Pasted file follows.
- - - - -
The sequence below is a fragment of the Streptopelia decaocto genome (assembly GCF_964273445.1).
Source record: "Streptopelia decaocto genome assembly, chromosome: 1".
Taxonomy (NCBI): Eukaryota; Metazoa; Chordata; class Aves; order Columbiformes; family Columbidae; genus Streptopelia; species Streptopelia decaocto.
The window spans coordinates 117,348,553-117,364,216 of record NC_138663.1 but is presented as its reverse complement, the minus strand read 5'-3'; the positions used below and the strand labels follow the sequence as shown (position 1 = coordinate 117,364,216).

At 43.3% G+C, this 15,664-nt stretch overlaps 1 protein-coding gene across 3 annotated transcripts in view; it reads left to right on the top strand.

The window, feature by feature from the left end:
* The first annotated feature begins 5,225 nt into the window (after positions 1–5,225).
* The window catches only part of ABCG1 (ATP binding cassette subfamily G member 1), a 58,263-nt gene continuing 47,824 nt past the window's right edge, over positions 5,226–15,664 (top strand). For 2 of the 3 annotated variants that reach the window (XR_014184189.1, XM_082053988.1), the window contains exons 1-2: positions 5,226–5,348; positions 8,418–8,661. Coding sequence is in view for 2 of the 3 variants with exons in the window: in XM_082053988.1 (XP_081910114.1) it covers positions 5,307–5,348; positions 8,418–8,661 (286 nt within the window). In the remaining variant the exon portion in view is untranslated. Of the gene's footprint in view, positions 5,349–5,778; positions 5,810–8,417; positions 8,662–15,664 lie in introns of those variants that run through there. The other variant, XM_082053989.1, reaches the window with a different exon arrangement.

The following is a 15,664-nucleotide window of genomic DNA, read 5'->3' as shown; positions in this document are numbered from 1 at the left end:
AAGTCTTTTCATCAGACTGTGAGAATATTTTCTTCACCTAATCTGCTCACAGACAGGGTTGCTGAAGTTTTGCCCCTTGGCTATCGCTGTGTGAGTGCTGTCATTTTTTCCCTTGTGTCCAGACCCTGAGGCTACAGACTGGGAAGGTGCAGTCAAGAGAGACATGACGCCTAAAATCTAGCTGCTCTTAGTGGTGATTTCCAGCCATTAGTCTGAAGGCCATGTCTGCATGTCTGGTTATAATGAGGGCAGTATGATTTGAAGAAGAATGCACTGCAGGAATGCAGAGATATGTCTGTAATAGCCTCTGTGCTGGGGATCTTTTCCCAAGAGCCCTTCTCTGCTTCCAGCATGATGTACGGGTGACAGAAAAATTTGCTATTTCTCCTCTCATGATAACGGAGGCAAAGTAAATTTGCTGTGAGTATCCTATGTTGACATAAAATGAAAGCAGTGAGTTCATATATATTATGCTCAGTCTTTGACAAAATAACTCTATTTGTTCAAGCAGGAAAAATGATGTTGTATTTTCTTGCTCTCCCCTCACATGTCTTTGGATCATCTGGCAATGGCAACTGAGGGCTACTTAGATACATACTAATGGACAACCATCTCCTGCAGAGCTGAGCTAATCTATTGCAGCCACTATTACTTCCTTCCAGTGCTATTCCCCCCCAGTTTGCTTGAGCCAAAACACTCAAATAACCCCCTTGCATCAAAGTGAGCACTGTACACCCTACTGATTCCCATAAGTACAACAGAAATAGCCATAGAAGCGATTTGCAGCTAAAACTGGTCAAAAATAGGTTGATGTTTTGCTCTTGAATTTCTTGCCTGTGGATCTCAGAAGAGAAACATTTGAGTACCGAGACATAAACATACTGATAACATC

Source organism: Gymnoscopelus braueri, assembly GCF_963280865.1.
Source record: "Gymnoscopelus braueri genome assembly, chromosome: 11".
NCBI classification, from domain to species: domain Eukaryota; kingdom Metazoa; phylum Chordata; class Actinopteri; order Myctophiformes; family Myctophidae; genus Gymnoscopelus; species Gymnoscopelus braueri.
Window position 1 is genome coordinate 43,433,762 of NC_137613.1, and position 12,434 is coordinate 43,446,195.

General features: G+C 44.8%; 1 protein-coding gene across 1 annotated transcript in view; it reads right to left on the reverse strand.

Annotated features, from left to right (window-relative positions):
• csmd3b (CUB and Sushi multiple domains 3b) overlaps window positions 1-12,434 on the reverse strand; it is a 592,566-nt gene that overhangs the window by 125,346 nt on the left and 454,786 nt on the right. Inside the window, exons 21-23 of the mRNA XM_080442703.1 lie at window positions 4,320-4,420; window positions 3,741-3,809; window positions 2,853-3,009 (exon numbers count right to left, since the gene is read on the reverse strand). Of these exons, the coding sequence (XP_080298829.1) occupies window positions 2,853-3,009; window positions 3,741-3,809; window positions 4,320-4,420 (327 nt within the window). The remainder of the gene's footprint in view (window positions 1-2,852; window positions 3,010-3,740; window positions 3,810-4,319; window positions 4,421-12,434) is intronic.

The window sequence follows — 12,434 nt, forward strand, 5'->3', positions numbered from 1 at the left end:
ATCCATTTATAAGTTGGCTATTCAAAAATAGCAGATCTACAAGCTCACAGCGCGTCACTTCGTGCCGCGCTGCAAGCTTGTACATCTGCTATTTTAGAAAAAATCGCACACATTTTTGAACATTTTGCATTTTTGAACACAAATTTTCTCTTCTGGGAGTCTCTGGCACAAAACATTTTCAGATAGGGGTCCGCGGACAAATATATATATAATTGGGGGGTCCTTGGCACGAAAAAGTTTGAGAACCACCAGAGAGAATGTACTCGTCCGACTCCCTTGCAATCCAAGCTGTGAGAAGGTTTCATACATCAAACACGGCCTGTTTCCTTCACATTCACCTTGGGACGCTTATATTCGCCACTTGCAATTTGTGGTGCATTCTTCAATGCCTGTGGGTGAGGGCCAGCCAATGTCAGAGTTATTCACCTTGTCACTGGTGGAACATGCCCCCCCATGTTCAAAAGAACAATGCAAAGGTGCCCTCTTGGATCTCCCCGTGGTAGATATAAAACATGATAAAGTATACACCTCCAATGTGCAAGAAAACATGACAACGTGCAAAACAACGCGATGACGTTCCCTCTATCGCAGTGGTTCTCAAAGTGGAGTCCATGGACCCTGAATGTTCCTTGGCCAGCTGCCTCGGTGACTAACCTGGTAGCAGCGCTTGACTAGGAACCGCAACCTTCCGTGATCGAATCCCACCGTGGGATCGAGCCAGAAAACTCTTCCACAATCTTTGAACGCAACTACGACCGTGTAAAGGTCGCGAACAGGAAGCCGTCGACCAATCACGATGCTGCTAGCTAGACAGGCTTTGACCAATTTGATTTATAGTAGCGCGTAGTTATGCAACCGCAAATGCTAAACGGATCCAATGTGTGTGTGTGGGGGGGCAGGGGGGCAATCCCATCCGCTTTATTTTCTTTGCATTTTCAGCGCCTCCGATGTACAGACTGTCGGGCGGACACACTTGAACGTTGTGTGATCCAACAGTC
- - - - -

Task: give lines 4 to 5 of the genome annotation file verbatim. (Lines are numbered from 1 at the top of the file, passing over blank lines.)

The window spans coordinates 117,348,553-117,364,216 of record NC_138663.1 but is presented as its reverse complement, the minus strand read 5'-3'; the positions used below and the strand labels follow the sequence as shown (position 1 = coordinate 117,364,216).

At 43.3% G+C, this 15,664-nt stretch overlaps 1 protein-coding gene across 3 annotated transcripts in view; it reads left to right on the top strand.